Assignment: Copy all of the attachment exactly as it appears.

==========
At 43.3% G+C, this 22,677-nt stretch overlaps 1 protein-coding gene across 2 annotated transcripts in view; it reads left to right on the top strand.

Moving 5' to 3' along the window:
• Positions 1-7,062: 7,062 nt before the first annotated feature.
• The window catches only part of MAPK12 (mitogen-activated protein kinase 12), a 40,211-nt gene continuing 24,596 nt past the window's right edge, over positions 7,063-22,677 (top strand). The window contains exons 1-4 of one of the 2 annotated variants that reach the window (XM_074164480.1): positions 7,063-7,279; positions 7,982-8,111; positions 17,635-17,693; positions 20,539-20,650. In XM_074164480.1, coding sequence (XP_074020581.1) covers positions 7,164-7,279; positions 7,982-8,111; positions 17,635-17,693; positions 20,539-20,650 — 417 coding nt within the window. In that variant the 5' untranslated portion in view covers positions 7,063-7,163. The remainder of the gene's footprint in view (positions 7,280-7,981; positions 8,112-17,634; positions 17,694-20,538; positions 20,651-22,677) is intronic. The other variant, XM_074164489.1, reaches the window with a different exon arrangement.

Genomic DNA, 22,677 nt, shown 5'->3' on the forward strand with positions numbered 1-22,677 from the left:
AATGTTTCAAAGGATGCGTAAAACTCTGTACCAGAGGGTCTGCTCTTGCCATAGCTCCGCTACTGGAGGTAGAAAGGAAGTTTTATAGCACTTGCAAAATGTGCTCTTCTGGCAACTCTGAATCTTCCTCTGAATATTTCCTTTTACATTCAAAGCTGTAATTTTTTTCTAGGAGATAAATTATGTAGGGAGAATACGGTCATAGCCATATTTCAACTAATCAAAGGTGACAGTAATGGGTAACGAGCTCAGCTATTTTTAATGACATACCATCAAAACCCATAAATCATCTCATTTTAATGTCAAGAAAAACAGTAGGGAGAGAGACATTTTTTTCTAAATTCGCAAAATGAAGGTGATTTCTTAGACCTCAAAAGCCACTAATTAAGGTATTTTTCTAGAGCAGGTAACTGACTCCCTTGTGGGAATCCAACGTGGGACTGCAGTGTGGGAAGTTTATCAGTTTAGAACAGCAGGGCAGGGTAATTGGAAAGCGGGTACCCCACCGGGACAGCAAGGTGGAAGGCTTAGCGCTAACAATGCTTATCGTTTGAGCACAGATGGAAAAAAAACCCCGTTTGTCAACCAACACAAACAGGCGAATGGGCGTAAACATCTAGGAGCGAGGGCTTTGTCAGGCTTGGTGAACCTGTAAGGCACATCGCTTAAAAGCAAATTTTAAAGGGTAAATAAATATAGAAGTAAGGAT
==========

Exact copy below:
At 43.3% G+C, this 22,677-nt stretch overlaps 1 protein-coding gene across 2 annotated transcripts in view; it reads left to right on the top strand.

Moving 5' to 3' along the window:
• Positions 1-7,062: 7,062 nt before the first annotated feature.
• The window catches only part of MAPK12 (mitogen-activated protein kinase 12), a 40,211-nt gene continuing 24,596 nt past the window's right edge, over positions 7,063-22,677 (top strand). The window contains exons 1-4 of one of the 2 annotated variants that reach the window (XM_074164480.1): positions 7,063-7,279; positions 7,982-8,111; positions 17,635-17,693; positions 20,539-20,650. In XM_074164480.1, coding sequence (XP_074020581.1) covers positions 7,164-7,279; positions 7,982-8,111; positions 17,635-17,693; positions 20,539-20,650 — 417 coding nt within the window. In that variant the 5' untranslated portion in view covers positions 7,063-7,163. The remainder of the gene's footprint in view (positions 7,280-7,981; positions 8,112-17,634; positions 17,694-20,538; positions 20,651-22,677) is intronic. The other variant, XM_074164489.1, reaches the window with a different exon arrangement.

Genomic DNA, 22,677 nt, shown 5'->3' on the forward strand with positions numbered 1-22,677 from the left:
AATGTTTCAAAGGATGCGTAAAACTCTGTACCAGAGGGTCTGCTCTTGCCATAGCTCCGCTACTGGAGGTAGAAAGGAAGTTTTATAGCACTTGCAAAATGTGCTCTTCTGGCAACTCTGAATCTTCCTCTGAATATTTCCTTTTACATTCAAAGCTGTAATTTTTTTCTAGGAGATAAATTATGTAGGGAGAATACGGTCATAGCCATATTTCAACTAATCAAAGGTGACAGTAATGGGTAACGAGCTCAGCTATTTTTAATGACATACCATCAAAACCCATAAATCATCTCATTTTAATGTCAAGAAAAACAGTAGGGAGAGAGACATTTTTTTCTAAATTCGCAAAATGAAGGTGATTTCTTAGACCTCAAAAGCCACTAATTAAGGTATTTTTCTAGAGCAGGTAACTGACTCCCTTGTGGGAATCCAACGTGGGACTGCAGTGTGGGAAGTTTATCAGTTTAGAACAGCAGGGCAGGGTAATTGGAAAGCGGGTACCCCACCGGGACAGCAAGGTGGAAGGCTTAGCGCTAACAATGCTTATCGTTTGAGCACAGATGGAAAAAAAACCCCGTTTGTCAACCAACACAAACAGGCGAATGGGCGTAAACATCTAGGAGCGAGGGCTTTGTCAGGCTTGGTGAACCTGTAAGGCACATCGCTTAAAAGCAAATTTTAAAGGGTAAATAAATATAGAAGTAAGGAT